The group of African-American leaders pushing the inclusion of a Voters Bill of Rights in the Ohio Constitution has revised its amendment summary and submitted new signatures after Attorney General Mike DeWine rejected their initial attempt to get on the ballot. The Voters Bill of Rights would add items to the constitution that are controversial among some Republicans, such as preserving a 35-day early voting period, specifiying extended hours for early voting, allowing a voter to cast a provisional ballot anywhere in the correct county and moving toward online voter registration. Supporters say their effort is a reaction to several new laws that may make voting more difficult for some – in exchange for added security, fairness and efficiency, Republicans say.
Articles about voting issues in Ohio.
Ohio voters this year will not be able to cast votes at boards of elections on Sundays – and that has some Democrats angered across the state. Voters will still be able to cast ballots weekdays and two Saturdays in the four weeks before Election Day under a directive issued Tuesday by Republican Secretary of State Jon Husted. They’ll also be able to cast early ballots by mail. But to Hamilton County Board of Elections Chairman Tim Burke, who is also the county’s Democratic Party chairman, Sunday voting is “critical.”
Making good on a promise, the leader of Ohio’s largest county is taking legal action to counteract the state legislature’s new restrictions on early voting. And since the Cuyahoga County executive, Ed FitzGerald, is also a candidate for governor, that means he could be matched in a court challenge against current Gov. John Kasich. FitzGerald rolled out a series of actions during a press conference this morning outside the Cuyahoga County Board of Elections. Last Friday, Kasich signed Senate Bill 238, which eliminates “Golden Week” – when Ohioans could register and vote on the same day – by shortening early voting by a week. He also signed Senate Bill 205, which makes legislative approval a requirement before the secretary of state can mail out absentee-ballot applications statewide, and forbids counties from doing so on their own.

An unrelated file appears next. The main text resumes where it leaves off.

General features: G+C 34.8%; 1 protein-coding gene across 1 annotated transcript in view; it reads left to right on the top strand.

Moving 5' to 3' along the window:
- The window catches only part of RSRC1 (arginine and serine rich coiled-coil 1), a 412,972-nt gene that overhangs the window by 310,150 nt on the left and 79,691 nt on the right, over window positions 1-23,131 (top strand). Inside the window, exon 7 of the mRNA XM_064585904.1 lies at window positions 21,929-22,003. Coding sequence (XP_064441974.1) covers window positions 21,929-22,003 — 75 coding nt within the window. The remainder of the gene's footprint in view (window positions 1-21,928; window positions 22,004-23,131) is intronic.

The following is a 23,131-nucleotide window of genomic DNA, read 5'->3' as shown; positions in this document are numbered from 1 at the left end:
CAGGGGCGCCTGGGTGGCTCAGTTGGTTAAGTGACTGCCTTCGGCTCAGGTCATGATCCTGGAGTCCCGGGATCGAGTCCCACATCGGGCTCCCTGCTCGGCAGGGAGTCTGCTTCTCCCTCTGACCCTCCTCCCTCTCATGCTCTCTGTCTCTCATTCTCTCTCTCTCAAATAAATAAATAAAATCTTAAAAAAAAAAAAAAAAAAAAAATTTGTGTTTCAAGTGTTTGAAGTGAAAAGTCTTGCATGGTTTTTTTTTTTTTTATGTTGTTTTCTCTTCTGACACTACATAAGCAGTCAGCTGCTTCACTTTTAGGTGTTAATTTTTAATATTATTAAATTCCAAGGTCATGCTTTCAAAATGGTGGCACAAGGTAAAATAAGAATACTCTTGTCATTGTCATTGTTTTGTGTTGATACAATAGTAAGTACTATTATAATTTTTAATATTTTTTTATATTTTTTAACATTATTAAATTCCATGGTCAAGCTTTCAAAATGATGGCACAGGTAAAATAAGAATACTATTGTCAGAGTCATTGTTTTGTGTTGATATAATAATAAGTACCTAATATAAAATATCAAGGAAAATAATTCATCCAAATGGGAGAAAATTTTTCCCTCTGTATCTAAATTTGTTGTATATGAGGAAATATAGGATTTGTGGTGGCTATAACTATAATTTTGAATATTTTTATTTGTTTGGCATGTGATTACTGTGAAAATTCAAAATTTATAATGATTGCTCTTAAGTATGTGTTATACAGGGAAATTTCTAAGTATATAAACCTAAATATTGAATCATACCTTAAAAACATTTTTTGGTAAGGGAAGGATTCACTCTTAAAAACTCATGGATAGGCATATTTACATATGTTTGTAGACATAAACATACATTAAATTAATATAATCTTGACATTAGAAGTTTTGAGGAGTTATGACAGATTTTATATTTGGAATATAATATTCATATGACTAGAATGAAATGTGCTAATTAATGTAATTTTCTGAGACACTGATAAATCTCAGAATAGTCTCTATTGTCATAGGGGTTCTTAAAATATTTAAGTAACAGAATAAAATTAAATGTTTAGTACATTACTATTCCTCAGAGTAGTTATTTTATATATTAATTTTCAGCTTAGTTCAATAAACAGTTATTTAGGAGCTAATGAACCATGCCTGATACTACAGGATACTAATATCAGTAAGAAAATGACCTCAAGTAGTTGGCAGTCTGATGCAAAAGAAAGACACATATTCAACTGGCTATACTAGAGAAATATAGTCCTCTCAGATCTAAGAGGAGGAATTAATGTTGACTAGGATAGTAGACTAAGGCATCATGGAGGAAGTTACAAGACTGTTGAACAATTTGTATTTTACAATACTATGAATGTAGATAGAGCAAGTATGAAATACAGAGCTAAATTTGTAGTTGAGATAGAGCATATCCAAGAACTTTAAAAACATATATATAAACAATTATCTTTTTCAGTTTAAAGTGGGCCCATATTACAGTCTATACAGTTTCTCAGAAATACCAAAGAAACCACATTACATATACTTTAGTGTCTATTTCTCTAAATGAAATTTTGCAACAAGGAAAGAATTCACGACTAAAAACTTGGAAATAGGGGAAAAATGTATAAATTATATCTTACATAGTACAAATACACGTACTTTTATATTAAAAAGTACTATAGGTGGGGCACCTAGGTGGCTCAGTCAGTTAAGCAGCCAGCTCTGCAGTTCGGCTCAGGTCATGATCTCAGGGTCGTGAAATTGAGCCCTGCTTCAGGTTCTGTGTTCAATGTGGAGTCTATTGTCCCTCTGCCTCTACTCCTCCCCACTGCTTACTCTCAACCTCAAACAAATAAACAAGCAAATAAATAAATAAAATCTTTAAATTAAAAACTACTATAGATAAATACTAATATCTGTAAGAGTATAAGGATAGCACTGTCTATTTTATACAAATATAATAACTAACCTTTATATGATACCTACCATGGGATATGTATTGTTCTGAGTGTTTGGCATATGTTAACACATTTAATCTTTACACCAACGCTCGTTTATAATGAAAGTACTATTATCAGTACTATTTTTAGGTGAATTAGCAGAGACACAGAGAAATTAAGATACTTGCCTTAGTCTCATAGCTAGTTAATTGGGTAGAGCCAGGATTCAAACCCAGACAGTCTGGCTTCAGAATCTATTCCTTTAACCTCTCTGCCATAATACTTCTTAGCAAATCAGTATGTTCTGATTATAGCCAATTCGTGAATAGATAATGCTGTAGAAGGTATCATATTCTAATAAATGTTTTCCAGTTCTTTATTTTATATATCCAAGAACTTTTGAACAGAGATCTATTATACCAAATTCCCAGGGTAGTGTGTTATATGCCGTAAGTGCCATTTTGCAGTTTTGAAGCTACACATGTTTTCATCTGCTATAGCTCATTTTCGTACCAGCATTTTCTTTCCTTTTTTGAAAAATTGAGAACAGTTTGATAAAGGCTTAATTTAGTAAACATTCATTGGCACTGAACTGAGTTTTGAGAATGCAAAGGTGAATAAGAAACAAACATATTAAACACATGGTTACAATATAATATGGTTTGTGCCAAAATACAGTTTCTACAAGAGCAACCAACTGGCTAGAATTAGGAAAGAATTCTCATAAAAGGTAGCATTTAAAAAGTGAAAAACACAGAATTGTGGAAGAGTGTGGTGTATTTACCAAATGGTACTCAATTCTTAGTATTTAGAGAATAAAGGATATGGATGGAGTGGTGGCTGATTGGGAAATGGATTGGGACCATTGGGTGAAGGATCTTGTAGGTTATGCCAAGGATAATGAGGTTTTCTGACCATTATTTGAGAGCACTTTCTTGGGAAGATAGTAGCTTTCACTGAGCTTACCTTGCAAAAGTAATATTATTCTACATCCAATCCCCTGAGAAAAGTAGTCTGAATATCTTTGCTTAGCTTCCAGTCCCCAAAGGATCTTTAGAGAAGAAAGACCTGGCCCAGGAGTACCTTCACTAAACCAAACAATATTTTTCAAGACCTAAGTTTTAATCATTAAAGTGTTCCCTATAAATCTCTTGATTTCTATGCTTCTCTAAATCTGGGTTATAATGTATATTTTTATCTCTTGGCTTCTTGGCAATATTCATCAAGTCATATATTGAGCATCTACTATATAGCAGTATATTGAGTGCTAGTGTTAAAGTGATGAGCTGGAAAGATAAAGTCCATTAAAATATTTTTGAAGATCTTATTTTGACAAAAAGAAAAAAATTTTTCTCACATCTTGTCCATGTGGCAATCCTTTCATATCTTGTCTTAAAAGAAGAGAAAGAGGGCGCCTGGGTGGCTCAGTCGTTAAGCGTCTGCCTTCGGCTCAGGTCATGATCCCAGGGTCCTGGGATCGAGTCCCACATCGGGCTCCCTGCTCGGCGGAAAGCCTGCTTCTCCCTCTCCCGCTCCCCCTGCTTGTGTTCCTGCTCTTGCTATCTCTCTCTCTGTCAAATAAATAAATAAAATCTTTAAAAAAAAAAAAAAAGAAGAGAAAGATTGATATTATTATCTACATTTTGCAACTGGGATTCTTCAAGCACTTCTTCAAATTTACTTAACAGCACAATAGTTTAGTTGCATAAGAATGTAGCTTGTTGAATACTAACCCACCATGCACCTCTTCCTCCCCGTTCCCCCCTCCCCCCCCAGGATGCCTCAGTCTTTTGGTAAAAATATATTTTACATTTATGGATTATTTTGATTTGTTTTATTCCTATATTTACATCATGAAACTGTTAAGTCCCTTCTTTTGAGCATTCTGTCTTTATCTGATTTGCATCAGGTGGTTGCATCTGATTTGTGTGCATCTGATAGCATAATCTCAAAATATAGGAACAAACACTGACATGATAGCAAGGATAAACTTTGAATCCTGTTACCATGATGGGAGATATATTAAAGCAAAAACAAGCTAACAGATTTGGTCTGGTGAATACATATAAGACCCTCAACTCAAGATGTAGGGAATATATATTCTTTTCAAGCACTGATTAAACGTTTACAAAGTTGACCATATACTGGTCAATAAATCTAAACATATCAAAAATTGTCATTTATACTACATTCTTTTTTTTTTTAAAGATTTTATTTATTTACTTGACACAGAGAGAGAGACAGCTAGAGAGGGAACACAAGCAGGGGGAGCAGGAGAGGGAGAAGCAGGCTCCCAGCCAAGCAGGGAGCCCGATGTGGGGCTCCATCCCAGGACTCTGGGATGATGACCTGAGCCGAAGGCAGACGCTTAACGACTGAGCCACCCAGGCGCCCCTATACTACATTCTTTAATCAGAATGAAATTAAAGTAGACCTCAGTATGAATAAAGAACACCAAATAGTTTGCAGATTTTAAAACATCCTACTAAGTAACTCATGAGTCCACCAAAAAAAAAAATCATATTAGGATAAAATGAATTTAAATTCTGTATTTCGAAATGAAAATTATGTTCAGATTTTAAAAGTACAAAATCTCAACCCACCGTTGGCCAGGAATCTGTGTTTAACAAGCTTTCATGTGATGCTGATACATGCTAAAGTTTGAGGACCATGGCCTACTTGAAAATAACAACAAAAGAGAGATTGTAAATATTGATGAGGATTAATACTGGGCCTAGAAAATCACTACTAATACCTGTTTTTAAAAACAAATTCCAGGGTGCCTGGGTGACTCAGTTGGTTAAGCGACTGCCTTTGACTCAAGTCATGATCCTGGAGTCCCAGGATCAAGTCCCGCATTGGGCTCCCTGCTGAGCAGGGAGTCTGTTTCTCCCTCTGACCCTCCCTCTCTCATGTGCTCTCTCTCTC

Ohio Secretary of State Jon Husted announced Tuesday he is cutting early voting on Sundays and weekday evenings, dealing another blow to the voting rights effort in the nation’s most pivotal swing state. Husted’s change would spell doom for a voting method that’s popular among African-Americans in Ohio and elsewhere. Many churches and community groups lead “Souls to the Polls” drives after church on the Sunday before the election. There’s little doubt that cuts to early voting target blacks disproportionately. In 2008, black voters were 56% of all weekend voters in Cuyahoga County, Ohio’s largest, even though they made up just 28% of the county’s population. “By completely eliminating Sundays from the early voting schedule, Secretary Husted has effectively quashed successful Souls to the Polls programs that brought voters directly form church to early voting sites,” said Mike Brickner, a spokesman for the Ohio American Civil Liberties Union, in an email.
Ohio: Cuyahoga County considering legal action against election bills, FitzGerald says | The Columbus Dispatch
Gov. John Kasich signed two GOP-sponsored bills today that shorten early voting in Ohio and change the process for mailing absentee ballot applications statewide, potentially inviting a legal challenge from his likely Democratic opponent. Kasich put his name on Senate Bill 238 — which eliminates “Golden Week,” when Ohioans could register and vote on the same day — and Senate Bill 205, which requires the approval of the legislature for the secretary of state to mail absentee applications statewide. Democratic gubernatorial candidate Ed FitzGerald, who also serves as the elected Cuyahoga County executive, said he has asked his county law director to review the two bills and is considering taking legal action. “We’ve done that before,” FitzGerald said. “We are the only county in Ohio that when they tried to change the election rules at the last minute in 2012, of course there was a lawsuit over that, there was only one county in Ohio that filed an amicus (friend-of-the-court) brief.